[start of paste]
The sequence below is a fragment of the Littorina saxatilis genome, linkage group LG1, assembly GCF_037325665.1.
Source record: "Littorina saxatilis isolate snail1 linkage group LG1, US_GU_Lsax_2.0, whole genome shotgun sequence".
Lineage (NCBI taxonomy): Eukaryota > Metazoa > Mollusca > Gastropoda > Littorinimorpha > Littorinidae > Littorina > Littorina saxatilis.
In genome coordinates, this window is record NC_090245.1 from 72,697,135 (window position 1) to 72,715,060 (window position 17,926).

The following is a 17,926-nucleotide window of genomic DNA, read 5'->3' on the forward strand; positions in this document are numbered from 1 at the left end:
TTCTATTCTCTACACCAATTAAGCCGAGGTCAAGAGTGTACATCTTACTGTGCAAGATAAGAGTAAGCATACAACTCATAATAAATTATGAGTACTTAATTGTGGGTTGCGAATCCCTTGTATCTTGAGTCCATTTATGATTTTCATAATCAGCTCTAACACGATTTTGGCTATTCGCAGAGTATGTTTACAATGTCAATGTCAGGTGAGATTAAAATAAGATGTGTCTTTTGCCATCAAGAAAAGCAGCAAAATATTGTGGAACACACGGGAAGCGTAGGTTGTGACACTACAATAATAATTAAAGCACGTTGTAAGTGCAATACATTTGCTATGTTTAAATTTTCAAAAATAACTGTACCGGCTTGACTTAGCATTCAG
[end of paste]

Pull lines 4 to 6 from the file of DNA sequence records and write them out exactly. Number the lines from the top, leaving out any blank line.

In genome coordinates, this window is record NC_090245.1 from 72,697,135 (window position 1) to 72,715,060 (window position 17,926).

The following is a 17,926-nucleotide window of genomic DNA, read 5'->3' on the forward strand; positions in this document are numbered from 1 at the left end:
TTCTATTCTCTACACCAATTAAGCCGAGGTCAAGAGTGTACATCTTACTGTGCAAGATAAGAGTAAGCATACAACTCATAATAAATTATGAGTACTTAATTGTGGGTTGCGAATCCCTTGTATCTTGAGTCCATTTATGATTTTCATAATCAGCTCTAACACGATTTTGGCTATTCGCAGAGTATGTTTACAATGTCAATGTCAGGTGAGATTAAAATAAGATGTGTCTTTTGCCATCAAGAAAAGCAGCAAAATATTGTGGAACACACGGGAAGCGTAGGTTGTGACACTACAATAATAATTAAAGCACGTTGTAAGTGCAATACATTTGCTATGTTTAAATTTTCAAAAATAACTGTACCGGCTTGACTTAGCATTCAG